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How Did You Get This Number Hardcover – June 15, 2010

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Editorial Reviews Review

Chuck Klosterman and Sloane Crosley in Conversation

Chuck Klosterman is a New York Times bestselling author and a featured columnist for Esquire, a contributor to The New York Times Magazine, and has also written for Spin, The Washington Post, The Guardian, The Believer, and ESPN..

Chuck Klosterman

Chuck: When this book was originally released, there was a bear on the cover. Now, for the paperback edition, the bear is gone. This prompts a fairly obvious question: What has happened over the last 12 months that's made you racist against bears?

Sloane: First of all, there’s no place for your left-claw Teddy-sympathizing here. That bear knows what it did. Second of all—and this is strictly hypothetical—let’s say that I had a passionate affair with the bear and we were going to move in together and maybe get a puppy or just gut some salmon and be happy…and then he left me for trampy elk. Let’s say that. You might feel pretty bad accusing me of being a bear racist when all I wanted was the honey that was his love. Either way, there is a very subtle hint at the bear’s existence on the paperback cover. You may say: What?! That makes no sense! No wonder that bear (hypothetically) left you! But let me throw this at you: what is the most common expression we have about the behavior of bears in the woods?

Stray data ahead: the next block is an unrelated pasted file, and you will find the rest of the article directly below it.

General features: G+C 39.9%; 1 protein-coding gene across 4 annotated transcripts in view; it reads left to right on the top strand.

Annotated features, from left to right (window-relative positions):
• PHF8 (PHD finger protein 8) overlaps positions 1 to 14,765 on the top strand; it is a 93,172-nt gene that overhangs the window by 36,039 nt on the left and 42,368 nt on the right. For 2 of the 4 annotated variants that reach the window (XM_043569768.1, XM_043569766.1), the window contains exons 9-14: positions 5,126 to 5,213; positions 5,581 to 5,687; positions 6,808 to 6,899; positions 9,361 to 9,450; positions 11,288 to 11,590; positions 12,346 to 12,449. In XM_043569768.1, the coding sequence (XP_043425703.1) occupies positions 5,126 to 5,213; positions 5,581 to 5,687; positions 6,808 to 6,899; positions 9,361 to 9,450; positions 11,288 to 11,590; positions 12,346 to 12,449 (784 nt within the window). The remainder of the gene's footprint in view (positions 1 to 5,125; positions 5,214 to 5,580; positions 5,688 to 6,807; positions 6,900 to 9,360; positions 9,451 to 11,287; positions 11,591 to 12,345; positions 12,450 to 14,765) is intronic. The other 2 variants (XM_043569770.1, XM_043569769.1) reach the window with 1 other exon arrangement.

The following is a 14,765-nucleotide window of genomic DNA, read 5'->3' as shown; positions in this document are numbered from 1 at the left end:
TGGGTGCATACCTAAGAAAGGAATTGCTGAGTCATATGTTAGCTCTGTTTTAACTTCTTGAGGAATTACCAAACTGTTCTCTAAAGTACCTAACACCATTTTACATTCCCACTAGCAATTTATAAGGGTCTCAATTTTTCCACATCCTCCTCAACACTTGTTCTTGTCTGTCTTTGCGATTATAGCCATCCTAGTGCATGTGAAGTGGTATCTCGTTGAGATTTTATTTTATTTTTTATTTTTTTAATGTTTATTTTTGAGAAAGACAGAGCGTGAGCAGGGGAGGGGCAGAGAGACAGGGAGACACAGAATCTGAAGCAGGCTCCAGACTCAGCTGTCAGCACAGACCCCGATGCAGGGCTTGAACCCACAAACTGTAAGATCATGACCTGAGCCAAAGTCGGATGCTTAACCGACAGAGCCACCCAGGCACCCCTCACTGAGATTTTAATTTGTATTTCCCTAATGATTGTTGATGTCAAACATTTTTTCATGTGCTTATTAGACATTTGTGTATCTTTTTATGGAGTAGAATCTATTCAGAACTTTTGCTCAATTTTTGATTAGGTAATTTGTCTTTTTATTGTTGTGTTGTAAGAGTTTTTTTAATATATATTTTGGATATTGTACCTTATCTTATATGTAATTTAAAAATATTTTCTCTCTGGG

Chuck: Though there are (probably) no statistics on this, I would be curious to hear your estimate: Out of every 100 people who buy your book, how many do you think are men? When you meet your male fans, what are they like?